Sanders reaches out to black SC voters before 2020 decision

Sen. Bernie Sanders, I-Vt., speaks during Martin Luther King Jr. Day celebrations at the South Carolina Statehouse in Columbia, S.C., on Monday, Jan. 21, 2019. (AP Photo/Meg Kinnard)
Following a Martin Luther King Jr. prayer service at Zion Baptist Church in Columbia, S.C., on Monday, Jan. 21, 2019, New Jersey Sen. Cory Booker, D-N.J., left, and Sen. Bernie Sanders, I-Vt., right walk with NAACP President Brenda Murphy during a march to the Statehouse. (AP Photo/Meg Kinnard)

COLUMBIA, S.C. — Even before he announces whether he's a 2020 presidential candidate, Sen. Bernie Sanders is working to avoid the drubbing that South Carolina's African-American voters handed him in 2016.

A day after speaking at a Martin Luther King Jr. Day rally in the state capital on Monday, Sanders stayed through Tuesday for three more events in which African-American audiences were receptive to a message that hewed largely to his 2016 Democratic presidential platform. But the Vermont independent got personal even as he pitched free college tuition and a higher minimum wage, recounting repeatedly that he joined King's 1963 March on Washington and calling the late civil rights leader a "major political influence on my thinking."

Asked Tuesday at historically black Benedict College about marching with King, Sanders joked with students that "this kind of dates me a little bit" and added that it "was one of the important days in my life."

For the famously cantankerous senator, who labored to connect with black voters during his first White House bid, the more intimate touches in this week's South Carolina swing showed that he knows he can't neglect the bellwether early-voting state if he runs again. With one leading black candidate already declared in California Sen. Kamala Harris, and a second potential contender in New Jersey Sen. Cory Booker, Sanders would face even stiffer competition here in 2020 than he did in 2016, when Hillary Clinton brought strong ties to African-American communities.

What Sanders offered this week, ahead of South Carolina visits by Harris and another fellow 2020 rival, Massachusetts Sen. Elizabeth Warren, was also an interest in going beyond the state's traditional Democratic strongholds, though it wasn't without a few stumbles along the way. He visited an African Methodist Episcopal church in the city of Florence on Monday night but left before the service was over.

Amanda Loveday, a former executive director of the South Carolina Democratic Party, said Sanders' early exit in Florence was a "wrong" step in a state where authenticity is critical.

"You have to be in South Carolina and actually be in South Carolina," Loveday said, "and I worry that he did not show that" fully in Florence.

Sanders also faced logistical questions as he arrived in Charleston on Tuesday night. Brady Quirk-Garvan, chairman of the Charleston County Democrats, noted on Twitter that the senator was more than an hour late and "didn't ask the local Dems to help promote."

"I'm no expert in Democratic primaries," Quirk-Garvan added, "but this doesn't seem like a helpful re-boot..."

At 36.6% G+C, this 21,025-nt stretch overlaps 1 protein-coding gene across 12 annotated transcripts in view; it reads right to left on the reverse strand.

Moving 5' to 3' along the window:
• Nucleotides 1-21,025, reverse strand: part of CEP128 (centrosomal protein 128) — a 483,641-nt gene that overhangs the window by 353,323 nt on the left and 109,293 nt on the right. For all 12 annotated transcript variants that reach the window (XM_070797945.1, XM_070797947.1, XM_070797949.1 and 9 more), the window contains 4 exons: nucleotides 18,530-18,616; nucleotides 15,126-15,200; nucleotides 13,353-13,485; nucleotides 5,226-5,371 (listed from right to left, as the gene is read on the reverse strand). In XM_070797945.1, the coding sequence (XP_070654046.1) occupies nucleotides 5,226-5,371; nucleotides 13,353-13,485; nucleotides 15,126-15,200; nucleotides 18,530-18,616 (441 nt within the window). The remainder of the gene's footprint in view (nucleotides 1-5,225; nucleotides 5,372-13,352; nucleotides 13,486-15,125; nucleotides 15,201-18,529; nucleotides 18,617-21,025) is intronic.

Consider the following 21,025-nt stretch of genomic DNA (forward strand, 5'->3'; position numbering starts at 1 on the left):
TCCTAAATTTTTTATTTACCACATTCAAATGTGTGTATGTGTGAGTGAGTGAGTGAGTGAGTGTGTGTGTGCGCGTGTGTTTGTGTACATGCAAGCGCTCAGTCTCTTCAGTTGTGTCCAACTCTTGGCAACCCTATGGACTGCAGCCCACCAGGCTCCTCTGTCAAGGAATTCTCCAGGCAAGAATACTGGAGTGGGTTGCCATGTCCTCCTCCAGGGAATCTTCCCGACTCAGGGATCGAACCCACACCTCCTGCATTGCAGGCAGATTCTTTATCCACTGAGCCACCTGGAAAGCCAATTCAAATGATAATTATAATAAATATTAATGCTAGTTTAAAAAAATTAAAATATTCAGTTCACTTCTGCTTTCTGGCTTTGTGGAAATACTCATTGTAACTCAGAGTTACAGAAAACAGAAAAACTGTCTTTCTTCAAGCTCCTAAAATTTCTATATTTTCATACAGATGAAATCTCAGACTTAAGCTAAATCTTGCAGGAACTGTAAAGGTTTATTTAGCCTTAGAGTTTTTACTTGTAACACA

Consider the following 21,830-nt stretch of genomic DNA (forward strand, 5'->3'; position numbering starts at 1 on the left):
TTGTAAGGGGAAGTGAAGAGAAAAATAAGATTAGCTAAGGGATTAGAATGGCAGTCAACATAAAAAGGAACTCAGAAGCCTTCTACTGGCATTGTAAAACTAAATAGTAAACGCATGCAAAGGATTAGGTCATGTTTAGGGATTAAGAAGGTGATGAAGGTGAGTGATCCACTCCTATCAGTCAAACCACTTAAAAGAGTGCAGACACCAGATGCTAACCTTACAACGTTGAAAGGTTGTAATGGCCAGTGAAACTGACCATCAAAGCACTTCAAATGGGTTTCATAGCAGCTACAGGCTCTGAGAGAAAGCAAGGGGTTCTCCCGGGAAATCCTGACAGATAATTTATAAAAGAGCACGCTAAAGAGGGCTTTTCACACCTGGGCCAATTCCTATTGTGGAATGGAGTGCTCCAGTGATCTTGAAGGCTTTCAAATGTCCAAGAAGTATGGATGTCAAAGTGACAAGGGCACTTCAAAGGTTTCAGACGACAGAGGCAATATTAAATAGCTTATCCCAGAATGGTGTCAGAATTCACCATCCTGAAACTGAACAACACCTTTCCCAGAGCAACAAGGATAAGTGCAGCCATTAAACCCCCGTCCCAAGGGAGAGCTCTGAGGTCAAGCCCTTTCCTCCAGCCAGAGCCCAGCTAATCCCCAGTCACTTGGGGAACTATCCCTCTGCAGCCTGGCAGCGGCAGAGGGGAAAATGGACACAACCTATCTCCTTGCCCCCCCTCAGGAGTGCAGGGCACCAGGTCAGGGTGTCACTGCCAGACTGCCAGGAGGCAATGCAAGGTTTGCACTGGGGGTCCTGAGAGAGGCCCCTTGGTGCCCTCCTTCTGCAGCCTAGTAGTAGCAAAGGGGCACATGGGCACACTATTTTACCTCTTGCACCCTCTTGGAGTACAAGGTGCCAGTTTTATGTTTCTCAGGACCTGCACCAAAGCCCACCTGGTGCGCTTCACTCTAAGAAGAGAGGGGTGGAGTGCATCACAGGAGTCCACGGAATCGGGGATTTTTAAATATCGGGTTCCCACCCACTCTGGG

Sanders senior adviser Josh Orton pushed back at Quirk-Garvan's interpretation, posting a picture of the crowded Charleston event and tweeting that "the ENERGIZED crowd of Dems and others here chanted something. Let's just say it encouragement."

To an extent, Sanders' tougher job in 2020's first-in-the-south primary stems from his stunning 2016 success. Many of the unabashedly liberal policies he championed in that presidential race are now part of the Democratic DNA, rendering his agenda somewhat less unique.

The 77-year-old senator acknowledged that fact Tuesday during a meeting with the South Carolina state legislature's Black Caucus. Sanders told the lawmakers that he has no plans to officially join the Democratic Party even as he touted Democratic platform changes made in response to his campaign.

"Yeah, we lost. But our ideas won," Sanders said. "They are the ideas of America."

Xavier Duffy, a junior at Benedict College, where Sanders visited, said he supported Clinton three years ago but "would vote for (Sanders) this time."

Praising Sanders for offering "a template instead of just an inspirational speech," Duffy said that trailblazing candidacies from Harris and potentially Booker were compelling but that young voters are "keen enough to" go beyond identity and ask 2020 candidates, "What do you have to offer?"

Symone Sanders, former press secretary for Sen. Sanders' 2016 campaign, said in an interview that she's "not surprised" to see him back in the state early, adding that both the senator and aides "wish he spent more time in South Carolina" during his first run. She is not related to the senator.

Even if other Democratic primary contenders share some of his central ideas, Sanders' higher name recognition and conspicuously different style may yet prove advantageous. Booker wove his trademark oratorical sweep into Monday remarks honoring King, while Sanders echoed the sentiment of other rally speakers by bluntly calling Trump a "racist."

And when Sanders addressed South Carolina state lawmakers, he again aligned his goals with King's pursuit of both racial and economic fairness.

"Whether you're black or you're white or you're Latino, you need health care," Sanders said. "You want your kids to get a good education. You want clean drinking water. ... If Dr. King had remained alive, he would have had success in bringing people together around that kind of agenda."


Associated Press writer Meg Kinnard in Columbia, S.C., contributed to this report.

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